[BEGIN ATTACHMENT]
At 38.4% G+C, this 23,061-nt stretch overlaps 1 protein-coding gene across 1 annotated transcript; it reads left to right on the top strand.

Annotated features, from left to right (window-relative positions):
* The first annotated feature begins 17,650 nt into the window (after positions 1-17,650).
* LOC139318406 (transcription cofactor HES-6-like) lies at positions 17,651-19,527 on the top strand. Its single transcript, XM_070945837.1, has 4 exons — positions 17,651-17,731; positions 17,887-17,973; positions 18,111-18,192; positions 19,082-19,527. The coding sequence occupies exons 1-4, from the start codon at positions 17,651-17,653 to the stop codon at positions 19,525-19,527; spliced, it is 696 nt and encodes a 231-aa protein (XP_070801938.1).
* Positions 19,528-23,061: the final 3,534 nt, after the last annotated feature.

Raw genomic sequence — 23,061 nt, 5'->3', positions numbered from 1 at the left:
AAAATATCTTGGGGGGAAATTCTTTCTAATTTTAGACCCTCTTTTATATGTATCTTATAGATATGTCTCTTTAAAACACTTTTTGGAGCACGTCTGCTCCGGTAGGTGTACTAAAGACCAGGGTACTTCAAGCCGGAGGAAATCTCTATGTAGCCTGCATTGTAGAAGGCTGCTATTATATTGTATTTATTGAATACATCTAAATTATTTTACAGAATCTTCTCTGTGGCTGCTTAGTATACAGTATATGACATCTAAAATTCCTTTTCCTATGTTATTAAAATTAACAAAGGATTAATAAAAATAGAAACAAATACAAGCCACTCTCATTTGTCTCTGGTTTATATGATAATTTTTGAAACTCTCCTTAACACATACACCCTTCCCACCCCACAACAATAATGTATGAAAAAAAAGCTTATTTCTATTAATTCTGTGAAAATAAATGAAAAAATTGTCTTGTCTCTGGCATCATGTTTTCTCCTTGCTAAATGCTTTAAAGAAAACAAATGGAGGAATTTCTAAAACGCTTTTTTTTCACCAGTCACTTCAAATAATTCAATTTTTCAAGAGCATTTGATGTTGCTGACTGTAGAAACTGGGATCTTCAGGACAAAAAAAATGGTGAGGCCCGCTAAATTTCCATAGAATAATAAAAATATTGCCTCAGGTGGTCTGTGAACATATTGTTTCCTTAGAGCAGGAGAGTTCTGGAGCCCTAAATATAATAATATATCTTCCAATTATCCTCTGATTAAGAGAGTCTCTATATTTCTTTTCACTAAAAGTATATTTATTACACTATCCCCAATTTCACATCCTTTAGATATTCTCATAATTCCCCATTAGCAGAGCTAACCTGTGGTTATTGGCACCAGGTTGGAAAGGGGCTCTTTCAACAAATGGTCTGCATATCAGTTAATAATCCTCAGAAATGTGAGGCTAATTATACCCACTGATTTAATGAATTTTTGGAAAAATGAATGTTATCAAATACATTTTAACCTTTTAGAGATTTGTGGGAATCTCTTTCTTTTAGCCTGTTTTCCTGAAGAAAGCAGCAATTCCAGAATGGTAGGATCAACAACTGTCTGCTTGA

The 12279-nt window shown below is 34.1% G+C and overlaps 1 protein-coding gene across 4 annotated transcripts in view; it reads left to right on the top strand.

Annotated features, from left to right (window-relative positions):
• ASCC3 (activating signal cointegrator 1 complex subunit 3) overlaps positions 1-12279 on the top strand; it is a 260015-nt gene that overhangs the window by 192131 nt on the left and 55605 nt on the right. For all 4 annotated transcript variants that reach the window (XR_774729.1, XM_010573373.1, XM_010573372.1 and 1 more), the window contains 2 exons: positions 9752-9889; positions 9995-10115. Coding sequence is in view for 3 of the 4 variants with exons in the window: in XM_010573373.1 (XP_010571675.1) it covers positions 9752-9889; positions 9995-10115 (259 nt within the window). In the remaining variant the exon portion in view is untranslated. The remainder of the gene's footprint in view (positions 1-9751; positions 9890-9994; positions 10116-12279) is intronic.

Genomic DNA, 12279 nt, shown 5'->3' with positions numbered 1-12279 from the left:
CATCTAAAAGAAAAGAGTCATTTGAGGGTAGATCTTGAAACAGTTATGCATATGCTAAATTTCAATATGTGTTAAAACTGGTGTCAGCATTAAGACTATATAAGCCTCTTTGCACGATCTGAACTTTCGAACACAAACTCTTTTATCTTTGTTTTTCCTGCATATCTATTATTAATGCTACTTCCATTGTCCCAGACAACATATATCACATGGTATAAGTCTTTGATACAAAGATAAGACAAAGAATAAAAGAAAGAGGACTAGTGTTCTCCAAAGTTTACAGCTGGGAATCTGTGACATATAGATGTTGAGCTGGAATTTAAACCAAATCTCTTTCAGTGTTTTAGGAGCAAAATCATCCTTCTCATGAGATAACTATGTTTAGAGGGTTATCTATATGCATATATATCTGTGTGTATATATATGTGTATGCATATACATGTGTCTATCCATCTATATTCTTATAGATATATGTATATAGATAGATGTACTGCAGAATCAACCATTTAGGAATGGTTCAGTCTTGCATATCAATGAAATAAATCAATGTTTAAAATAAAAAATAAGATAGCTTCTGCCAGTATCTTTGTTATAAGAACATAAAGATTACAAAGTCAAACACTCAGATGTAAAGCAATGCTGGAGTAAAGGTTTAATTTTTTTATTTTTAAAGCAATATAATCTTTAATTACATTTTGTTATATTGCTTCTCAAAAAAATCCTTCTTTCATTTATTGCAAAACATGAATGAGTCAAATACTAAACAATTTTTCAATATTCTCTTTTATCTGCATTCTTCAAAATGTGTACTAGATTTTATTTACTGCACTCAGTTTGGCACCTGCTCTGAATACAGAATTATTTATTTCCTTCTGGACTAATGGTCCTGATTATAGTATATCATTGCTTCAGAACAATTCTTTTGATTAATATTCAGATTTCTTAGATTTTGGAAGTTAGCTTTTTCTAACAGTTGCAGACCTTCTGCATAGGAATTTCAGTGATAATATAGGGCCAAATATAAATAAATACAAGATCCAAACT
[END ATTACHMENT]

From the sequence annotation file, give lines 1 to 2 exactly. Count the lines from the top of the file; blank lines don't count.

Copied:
At 38.4% G+C, this 23,061-nt stretch overlaps 1 protein-coding gene across 1 annotated transcript; it reads left to right on the top strand.

Annotated features, from left to right (window-relative positions):